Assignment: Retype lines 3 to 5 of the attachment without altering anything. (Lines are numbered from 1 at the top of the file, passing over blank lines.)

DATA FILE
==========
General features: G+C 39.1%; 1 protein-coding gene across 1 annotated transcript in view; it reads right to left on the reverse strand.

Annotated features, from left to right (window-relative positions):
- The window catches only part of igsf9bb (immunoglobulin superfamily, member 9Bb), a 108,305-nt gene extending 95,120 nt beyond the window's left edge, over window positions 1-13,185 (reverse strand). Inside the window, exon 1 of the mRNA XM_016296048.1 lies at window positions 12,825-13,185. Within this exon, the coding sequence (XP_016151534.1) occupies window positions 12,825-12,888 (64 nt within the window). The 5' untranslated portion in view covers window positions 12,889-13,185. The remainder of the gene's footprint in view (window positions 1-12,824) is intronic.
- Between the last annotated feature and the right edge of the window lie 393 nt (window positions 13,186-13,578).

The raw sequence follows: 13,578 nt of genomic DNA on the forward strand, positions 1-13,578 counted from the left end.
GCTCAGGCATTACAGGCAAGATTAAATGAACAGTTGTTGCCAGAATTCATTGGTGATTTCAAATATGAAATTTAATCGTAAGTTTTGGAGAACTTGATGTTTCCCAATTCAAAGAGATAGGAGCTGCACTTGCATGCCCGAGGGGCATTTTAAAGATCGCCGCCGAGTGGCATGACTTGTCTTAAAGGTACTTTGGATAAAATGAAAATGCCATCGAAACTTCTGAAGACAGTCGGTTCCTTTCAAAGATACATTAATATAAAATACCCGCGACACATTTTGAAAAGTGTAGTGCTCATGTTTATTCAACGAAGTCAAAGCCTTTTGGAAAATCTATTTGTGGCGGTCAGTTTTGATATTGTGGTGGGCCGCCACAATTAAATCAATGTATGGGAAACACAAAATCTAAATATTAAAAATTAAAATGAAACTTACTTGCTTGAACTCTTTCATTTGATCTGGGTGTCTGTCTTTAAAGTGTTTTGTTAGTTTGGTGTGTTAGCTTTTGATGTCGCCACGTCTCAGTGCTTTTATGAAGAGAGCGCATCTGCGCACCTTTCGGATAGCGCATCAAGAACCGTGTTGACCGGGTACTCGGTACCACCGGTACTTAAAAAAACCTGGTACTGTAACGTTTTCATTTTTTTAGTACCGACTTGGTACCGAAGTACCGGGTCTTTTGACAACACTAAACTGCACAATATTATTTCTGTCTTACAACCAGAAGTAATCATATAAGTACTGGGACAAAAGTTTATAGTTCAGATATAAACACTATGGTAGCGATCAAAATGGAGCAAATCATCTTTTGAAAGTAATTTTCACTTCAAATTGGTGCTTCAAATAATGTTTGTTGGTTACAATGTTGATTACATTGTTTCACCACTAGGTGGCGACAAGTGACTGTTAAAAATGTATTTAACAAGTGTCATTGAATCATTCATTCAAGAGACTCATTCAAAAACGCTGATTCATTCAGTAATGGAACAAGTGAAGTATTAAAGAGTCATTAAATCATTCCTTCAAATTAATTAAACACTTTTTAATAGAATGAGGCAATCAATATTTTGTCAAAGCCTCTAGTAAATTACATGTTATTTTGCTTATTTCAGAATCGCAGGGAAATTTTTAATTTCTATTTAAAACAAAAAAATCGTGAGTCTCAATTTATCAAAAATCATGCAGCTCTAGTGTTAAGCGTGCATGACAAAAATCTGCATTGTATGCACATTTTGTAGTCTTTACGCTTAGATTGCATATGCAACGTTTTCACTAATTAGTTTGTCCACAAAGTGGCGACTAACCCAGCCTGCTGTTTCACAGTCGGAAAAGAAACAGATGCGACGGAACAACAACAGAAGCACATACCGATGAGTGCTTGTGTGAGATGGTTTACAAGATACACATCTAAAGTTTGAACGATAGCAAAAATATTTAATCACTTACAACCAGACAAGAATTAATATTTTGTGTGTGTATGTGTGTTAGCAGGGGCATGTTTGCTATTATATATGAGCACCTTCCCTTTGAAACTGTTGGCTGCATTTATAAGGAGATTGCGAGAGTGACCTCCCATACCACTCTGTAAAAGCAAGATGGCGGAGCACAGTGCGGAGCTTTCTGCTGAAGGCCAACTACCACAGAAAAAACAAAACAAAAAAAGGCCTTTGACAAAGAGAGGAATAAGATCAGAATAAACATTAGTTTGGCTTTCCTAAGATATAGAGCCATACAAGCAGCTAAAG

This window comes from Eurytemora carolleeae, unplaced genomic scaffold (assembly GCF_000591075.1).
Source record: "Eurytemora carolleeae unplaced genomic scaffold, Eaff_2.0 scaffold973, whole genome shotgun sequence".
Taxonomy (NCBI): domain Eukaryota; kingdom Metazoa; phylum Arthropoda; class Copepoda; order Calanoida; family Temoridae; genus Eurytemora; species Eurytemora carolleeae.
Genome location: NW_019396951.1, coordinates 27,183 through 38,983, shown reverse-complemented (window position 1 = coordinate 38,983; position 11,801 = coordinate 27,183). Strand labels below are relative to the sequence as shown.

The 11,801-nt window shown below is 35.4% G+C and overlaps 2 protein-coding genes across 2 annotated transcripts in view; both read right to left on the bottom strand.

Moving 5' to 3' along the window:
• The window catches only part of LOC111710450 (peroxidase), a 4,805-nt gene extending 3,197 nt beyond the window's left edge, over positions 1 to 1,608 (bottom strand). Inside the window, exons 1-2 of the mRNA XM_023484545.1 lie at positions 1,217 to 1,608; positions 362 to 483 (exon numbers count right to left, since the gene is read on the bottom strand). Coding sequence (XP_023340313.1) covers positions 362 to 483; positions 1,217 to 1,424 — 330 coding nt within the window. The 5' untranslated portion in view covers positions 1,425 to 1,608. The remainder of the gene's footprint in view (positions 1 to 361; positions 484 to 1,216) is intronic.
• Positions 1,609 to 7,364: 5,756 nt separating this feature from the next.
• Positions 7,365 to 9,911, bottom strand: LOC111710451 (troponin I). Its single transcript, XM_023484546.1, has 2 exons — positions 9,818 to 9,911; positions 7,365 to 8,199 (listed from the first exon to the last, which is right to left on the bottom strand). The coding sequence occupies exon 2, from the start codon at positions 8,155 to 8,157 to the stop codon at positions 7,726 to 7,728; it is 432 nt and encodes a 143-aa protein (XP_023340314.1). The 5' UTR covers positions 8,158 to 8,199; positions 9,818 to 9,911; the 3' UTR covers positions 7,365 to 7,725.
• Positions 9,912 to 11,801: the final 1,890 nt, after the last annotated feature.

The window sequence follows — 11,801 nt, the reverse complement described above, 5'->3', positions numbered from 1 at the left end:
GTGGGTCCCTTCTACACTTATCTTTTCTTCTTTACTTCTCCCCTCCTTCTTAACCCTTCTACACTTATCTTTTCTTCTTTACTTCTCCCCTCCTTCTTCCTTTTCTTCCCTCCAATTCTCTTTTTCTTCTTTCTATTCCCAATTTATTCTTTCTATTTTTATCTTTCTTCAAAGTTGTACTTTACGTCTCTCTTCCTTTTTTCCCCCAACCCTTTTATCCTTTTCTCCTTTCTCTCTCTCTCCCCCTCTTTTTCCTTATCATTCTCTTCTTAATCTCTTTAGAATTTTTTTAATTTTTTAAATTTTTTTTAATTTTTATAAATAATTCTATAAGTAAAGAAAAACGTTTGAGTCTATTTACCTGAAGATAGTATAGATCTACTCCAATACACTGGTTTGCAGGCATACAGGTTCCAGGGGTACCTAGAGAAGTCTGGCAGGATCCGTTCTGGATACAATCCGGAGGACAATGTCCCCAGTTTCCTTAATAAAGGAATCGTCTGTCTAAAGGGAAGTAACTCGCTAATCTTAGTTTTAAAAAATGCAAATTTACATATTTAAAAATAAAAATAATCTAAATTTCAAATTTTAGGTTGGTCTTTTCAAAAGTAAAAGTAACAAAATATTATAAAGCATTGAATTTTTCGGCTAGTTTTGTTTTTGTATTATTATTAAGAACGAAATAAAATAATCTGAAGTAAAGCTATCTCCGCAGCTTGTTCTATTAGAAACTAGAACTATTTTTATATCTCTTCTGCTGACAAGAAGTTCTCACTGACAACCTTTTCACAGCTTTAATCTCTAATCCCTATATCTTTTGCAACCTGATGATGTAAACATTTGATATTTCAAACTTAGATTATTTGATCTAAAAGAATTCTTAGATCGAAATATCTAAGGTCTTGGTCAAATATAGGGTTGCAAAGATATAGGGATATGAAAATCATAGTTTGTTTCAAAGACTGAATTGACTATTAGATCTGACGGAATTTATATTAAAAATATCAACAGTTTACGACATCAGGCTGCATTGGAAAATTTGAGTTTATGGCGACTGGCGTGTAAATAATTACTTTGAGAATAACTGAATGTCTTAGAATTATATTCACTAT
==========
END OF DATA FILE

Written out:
- The window catches only part of igsf9bb (immunoglobulin superfamily, member 9Bb), a 108,305-nt gene extending 95,120 nt beyond the window's left edge, over window positions 1-13,185 (reverse strand). Inside the window, exon 1 of the mRNA XM_016296048.1 lies at window positions 12,825-13,185. Within this exon, the coding sequence (XP_016151534.1) occupies window positions 12,825-12,888 (64 nt within the window). The 5' untranslated portion in view covers window positions 12,889-13,185. The remainder of the gene's footprint in view (window positions 1-12,824) is intronic.
- Between the last annotated feature and the right edge of the window lie 393 nt (window positions 13,186-13,578).

The raw sequence follows: 13,578 nt of genomic DNA on the forward strand, positions 1-13,578 counted from the left end.